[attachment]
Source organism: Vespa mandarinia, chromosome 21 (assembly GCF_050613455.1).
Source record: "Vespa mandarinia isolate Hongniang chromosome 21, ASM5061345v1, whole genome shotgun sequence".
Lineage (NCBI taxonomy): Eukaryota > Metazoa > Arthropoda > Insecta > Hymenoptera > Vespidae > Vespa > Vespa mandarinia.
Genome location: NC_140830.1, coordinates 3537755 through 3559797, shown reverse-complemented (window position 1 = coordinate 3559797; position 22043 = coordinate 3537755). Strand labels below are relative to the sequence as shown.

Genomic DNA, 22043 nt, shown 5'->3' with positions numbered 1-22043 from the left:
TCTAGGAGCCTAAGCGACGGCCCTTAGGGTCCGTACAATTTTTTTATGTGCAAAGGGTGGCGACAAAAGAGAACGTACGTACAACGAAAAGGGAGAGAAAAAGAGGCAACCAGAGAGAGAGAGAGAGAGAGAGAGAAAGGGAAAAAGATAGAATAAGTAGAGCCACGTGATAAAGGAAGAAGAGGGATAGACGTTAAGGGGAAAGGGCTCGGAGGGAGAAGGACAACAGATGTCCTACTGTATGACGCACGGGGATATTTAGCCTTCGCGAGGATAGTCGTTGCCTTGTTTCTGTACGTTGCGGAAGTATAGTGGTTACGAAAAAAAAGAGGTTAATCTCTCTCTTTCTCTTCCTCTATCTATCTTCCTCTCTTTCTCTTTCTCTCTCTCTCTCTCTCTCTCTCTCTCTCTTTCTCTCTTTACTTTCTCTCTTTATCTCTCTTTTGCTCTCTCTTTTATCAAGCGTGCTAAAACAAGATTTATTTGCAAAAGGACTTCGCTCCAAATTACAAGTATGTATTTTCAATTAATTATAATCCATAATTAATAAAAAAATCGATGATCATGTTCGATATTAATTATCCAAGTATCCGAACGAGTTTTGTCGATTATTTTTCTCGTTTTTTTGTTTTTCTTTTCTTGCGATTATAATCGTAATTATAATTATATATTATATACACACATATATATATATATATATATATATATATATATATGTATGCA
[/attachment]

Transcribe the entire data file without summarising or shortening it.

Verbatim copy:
Source organism: Vespa mandarinia, chromosome 21 (assembly GCF_050613455.1).
Source record: "Vespa mandarinia isolate Hongniang chromosome 21, ASM5061345v1, whole genome shotgun sequence".
Lineage (NCBI taxonomy): Eukaryota > Metazoa > Arthropoda > Insecta > Hymenoptera > Vespidae > Vespa > Vespa mandarinia.
Genome location: NC_140830.1, coordinates 3537755 through 3559797, shown reverse-complemented (window position 1 = coordinate 3559797; position 22043 = coordinate 3537755). Strand labels below are relative to the sequence as shown.

Genomic DNA, 22043 nt, shown 5'->3' with positions numbered 1-22043 from the left:
TCTAGGAGCCTAAGCGACGGCCCTTAGGGTCCGTACAATTTTTTTATGTGCAAAGGGTGGCGACAAAAGAGAACGTACGTACAACGAAAAGGGAGAGAAAAAGAGGCAACCAGAGAGAGAGAGAGAGAGAGAGAGAAAGGGAAAAAGATAGAATAAGTAGAGCCACGTGATAAAGGAAGAAGAGGGATAGACGTTAAGGGGAAAGGGCTCGGAGGGAGAAGGACAACAGATGTCCTACTGTATGACGCACGGGGATATTTAGCCTTCGCGAGGATAGTCGTTGCCTTGTTTCTGTACGTTGCGGAAGTATAGTGGTTACGAAAAAAAAGAGGTTAATCTCTCTCTTTCTCTTCCTCTATCTATCTTCCTCTCTTTCTCTTTCTCTCTCTCTCTCTCTCTCTCTCTCTCTCTTTCTCTCTTTACTTTCTCTCTTTATCTCTCTTTTGCTCTCTCTTTTATCAAGCGTGCTAAAACAAGATTTATTTGCAAAAGGACTTCGCTCCAAATTACAAGTATGTATTTTCAATTAATTATAATCCATAATTAATAAAAAAATCGATGATCATGTTCGATATTAATTATCCAAGTATCCGAACGAGTTTTGTCGATTATTTTTCTCGTTTTTTTGTTTTTCTTTTCTTGCGATTATAATCGTAATTATAATTATATATTATATACACACATATATATATATATATATATATATATATATATATGTATGCA